WHO’S WHO IN YOUR BUSINESS
Even the smallest business can have a hierarchy, a designation of power and responsibility as well a definition of roles within the business structure. While not all of the following may comprise your business today, they may become part of your company as it grows.
- Stakeholders and shareholders: Stakeholders are anyone with a vested interest in your business. Shareholders are stakeholders who have bought stock in your business.
- Board of directors: The board of directors makes sure the company is run profitably to provide return to shareholders.
- Although an LLC, or limited liability company, shares some characteristics with a corporation, the requirement for a board of directors is not one of them. However, most state laws regarding an LLC’s management structure are flexible enough that an LLC could have a board of directors if LLC members so choose.
- Executives (C-suite executives): Top level people that operate the company, day to day and set strategy. In a small business this position is usually held by the founder or founders.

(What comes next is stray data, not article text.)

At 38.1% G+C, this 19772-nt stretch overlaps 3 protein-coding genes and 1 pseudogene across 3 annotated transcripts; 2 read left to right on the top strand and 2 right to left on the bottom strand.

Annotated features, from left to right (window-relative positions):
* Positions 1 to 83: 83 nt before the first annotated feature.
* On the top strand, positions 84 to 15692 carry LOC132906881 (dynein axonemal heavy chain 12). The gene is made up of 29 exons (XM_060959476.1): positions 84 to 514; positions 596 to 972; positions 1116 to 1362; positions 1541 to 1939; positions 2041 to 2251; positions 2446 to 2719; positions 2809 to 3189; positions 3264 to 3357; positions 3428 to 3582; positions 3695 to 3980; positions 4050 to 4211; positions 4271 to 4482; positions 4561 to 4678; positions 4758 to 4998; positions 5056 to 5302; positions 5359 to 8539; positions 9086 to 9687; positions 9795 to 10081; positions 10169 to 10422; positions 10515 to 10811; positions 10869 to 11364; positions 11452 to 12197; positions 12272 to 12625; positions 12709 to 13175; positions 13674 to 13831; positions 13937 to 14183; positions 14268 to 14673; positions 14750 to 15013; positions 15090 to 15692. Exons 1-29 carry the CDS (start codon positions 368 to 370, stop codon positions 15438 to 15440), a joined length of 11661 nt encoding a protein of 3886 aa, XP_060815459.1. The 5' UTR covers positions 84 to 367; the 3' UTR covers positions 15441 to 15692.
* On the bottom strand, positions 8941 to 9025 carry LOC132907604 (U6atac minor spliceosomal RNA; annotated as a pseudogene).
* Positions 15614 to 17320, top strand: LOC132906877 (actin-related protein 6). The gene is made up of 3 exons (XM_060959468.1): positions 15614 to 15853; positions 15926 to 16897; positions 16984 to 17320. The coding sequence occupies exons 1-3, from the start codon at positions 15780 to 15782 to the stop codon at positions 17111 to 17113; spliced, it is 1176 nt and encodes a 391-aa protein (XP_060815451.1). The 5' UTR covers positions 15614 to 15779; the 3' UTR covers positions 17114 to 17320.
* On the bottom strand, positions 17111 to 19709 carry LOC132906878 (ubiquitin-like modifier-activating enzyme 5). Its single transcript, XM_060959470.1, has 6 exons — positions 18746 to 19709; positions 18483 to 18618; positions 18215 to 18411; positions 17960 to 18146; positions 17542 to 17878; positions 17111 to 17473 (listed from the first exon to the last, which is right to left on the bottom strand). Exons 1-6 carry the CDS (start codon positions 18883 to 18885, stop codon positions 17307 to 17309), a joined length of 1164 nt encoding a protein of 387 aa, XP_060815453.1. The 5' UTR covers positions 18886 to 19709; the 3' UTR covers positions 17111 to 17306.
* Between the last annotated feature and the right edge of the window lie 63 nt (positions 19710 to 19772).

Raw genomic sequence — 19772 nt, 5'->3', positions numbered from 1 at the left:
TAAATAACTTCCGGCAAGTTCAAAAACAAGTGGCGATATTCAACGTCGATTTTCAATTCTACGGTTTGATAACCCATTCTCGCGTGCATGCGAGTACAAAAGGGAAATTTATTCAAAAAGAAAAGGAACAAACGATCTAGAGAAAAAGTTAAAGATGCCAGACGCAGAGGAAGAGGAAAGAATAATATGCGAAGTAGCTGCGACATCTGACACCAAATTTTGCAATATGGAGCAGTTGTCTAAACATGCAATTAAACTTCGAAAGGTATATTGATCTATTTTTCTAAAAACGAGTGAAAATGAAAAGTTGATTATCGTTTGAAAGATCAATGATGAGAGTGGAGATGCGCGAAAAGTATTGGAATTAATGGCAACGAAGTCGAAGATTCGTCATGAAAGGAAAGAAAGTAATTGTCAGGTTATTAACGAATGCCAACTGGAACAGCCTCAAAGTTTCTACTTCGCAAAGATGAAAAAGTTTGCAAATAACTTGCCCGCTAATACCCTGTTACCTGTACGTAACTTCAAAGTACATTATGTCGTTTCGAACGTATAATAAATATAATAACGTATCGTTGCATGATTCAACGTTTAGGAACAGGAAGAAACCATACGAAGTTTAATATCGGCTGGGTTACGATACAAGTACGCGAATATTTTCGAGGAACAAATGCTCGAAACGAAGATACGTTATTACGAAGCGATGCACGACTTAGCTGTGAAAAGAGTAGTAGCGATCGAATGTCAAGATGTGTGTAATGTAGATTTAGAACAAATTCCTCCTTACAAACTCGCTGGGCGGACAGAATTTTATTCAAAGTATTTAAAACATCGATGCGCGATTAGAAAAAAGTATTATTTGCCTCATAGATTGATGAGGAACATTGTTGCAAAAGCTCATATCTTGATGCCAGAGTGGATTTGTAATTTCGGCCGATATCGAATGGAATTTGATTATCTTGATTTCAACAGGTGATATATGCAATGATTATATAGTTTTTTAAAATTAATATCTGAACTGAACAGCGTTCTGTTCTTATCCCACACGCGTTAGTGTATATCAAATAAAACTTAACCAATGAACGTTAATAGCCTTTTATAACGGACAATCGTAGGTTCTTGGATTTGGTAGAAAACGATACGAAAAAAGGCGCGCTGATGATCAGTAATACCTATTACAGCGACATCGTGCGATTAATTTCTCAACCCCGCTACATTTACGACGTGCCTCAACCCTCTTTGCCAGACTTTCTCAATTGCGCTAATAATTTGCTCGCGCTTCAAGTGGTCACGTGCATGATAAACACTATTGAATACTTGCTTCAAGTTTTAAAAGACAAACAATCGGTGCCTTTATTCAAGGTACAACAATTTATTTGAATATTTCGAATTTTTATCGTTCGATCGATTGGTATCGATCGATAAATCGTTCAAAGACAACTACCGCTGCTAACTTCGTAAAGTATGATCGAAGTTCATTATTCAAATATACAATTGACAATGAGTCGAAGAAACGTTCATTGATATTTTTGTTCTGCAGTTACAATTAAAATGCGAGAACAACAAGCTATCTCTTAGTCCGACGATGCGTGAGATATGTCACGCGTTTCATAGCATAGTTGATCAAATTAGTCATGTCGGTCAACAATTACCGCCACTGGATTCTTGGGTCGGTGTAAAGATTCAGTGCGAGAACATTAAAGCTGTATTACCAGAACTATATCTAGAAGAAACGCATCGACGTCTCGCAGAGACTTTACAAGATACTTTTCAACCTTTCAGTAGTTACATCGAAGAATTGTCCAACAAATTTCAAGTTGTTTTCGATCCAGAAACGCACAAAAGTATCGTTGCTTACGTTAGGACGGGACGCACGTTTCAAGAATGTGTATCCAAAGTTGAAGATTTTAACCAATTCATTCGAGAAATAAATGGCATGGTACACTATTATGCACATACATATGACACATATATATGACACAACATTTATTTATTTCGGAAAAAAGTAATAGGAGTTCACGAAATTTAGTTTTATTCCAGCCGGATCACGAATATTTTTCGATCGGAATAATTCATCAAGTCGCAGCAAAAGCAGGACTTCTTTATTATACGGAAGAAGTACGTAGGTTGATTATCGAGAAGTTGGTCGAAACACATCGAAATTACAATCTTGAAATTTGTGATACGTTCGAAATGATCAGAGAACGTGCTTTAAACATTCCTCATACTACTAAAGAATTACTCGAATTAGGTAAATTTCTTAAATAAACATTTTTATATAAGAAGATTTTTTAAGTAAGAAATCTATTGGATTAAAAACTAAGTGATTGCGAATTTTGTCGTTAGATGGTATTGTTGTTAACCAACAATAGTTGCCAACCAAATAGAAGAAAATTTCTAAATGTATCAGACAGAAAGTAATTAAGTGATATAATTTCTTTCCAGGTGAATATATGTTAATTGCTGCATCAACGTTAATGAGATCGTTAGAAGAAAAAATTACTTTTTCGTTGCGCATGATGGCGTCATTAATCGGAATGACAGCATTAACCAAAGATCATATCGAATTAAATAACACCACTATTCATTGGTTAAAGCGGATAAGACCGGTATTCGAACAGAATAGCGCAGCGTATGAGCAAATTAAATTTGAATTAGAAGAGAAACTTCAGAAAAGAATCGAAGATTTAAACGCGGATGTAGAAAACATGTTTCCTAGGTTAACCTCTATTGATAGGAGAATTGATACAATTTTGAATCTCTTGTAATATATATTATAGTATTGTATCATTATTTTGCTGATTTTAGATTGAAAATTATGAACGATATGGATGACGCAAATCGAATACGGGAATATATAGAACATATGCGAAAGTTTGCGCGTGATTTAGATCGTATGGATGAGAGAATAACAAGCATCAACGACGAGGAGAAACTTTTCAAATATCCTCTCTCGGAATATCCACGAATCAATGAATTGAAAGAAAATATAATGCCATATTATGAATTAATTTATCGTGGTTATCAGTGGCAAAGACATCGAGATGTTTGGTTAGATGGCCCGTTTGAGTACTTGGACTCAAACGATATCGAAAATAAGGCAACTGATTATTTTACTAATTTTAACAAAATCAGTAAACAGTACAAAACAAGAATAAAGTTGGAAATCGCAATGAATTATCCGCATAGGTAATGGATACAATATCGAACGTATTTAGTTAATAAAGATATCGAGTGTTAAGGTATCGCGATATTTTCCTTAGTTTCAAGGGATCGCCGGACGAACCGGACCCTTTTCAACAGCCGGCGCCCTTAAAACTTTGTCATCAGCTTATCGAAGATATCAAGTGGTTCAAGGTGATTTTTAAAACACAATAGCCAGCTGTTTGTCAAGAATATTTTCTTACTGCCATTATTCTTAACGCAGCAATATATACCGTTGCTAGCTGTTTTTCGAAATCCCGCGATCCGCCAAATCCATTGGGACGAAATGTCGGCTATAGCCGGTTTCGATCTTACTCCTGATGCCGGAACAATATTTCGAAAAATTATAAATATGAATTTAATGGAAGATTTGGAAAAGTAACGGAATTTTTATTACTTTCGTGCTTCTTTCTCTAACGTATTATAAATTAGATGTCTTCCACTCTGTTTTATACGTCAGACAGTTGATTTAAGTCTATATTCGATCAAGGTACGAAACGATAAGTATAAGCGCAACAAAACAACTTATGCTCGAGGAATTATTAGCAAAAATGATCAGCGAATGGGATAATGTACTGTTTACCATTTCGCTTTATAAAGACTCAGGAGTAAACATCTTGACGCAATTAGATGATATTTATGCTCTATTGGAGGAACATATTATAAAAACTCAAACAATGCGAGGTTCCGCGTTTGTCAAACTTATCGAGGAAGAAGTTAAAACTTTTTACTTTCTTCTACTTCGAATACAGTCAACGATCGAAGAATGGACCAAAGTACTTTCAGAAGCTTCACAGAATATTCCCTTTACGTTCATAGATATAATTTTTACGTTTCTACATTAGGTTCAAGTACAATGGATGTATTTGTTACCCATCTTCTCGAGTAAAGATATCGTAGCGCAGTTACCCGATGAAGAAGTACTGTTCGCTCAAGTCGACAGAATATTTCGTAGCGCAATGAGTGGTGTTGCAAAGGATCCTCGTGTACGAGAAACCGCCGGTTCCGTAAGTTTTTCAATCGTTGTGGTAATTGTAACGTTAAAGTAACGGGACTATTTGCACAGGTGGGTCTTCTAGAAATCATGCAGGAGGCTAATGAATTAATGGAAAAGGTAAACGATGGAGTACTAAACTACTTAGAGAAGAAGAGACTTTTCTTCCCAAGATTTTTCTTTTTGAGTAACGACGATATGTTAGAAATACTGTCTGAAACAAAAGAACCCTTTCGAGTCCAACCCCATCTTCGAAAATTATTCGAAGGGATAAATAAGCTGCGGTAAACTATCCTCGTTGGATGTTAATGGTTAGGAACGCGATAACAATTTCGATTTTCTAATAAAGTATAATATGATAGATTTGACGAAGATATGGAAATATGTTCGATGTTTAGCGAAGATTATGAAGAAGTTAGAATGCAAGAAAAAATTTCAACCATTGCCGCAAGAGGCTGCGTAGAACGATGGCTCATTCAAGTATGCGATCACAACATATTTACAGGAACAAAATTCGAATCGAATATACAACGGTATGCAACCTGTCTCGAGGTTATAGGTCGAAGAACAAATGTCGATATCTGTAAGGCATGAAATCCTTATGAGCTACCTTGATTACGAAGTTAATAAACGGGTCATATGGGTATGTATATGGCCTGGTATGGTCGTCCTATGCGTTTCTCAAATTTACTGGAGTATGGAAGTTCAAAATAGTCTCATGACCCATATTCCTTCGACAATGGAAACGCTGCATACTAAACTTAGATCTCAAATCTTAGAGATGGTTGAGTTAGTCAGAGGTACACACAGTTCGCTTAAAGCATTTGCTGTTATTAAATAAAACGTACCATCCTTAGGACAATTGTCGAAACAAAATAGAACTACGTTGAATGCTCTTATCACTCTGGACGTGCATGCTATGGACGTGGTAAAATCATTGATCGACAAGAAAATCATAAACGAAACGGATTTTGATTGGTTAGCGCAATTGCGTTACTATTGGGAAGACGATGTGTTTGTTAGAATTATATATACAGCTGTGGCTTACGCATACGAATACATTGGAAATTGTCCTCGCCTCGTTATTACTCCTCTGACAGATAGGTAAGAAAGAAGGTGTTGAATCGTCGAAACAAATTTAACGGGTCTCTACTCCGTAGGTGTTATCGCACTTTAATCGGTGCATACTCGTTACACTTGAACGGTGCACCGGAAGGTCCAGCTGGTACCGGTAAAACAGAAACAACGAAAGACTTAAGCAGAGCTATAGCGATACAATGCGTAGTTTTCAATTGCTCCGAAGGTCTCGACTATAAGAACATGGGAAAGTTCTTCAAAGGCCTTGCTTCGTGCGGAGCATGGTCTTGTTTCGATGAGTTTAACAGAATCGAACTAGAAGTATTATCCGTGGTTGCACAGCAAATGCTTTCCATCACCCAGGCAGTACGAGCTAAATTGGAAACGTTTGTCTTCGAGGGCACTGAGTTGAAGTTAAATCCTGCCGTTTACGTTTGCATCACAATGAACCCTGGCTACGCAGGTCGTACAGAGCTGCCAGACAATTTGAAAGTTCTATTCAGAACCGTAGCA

- An advisory board is a body that provides non-binding strategic advice to the management of a corporation, organization, or foundation. The informal nature of an advisory board gives greater flexibility in structure and management compared to the Board of Directors.
- I recommend that all businesses, regardless of size, form and use an advisory board.
- Employees: workers that carry out core tasks needed for the business to operate.
- A strategic alliance (also see strategic partnership) is an agreement between two or more parties to pursue a set of agreed upon objectives needed while remaining independent organizations. A strategic alliance will usually fall short of a legal partnership entity, agency, or corporate affiliate relationship.
- This is often a more effective way of getting specific tasks done and less expensive than having full time staff.
- Consultant: Consultants go by many different names: coaches, mentors etc., and they all provide different skills and perform different functions. Some merely provide a “sounding board” function while others may help you develop the growth patterns necessary for success. We believe that having a consultant on board is one of the most important support elements that a business can have.
As a business grows it becomes more and more important for the owner to understand the structure that a company can have as well as who the players are in in other firms.
You don’t build a business. You build people and then people build the business.
Comments are closed